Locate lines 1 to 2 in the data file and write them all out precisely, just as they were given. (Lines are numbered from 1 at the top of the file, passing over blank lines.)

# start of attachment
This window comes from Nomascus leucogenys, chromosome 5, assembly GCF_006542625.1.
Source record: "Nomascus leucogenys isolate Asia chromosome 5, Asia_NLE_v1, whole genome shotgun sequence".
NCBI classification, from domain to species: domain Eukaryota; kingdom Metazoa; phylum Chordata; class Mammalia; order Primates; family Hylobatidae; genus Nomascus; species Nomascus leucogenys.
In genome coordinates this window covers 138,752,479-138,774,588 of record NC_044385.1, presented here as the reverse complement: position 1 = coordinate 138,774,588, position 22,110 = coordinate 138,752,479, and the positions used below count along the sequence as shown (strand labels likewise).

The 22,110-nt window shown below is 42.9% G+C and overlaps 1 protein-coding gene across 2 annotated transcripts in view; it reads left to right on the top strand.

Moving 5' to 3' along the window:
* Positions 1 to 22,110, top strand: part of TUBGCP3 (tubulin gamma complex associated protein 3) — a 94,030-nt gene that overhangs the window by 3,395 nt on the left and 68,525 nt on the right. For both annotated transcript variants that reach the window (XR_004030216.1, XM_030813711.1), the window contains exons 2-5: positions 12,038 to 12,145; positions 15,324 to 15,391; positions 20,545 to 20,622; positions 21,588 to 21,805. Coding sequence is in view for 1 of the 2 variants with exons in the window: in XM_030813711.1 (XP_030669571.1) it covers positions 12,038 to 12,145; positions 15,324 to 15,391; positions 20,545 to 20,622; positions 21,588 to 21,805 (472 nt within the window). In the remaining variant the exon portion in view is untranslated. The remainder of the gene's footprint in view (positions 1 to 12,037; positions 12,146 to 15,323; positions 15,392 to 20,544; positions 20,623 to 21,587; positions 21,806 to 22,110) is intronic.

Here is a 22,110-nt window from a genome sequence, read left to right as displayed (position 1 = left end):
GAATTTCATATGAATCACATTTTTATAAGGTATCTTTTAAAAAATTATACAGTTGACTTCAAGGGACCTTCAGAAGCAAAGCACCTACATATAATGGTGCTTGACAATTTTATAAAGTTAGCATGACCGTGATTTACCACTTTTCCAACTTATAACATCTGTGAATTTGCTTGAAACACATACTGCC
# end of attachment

This window comes from Nomascus leucogenys, chromosome 5, assembly GCF_006542625.1.
Source record: "Nomascus leucogenys isolate Asia chromosome 5, Asia_NLE_v1, whole genome shotgun sequence".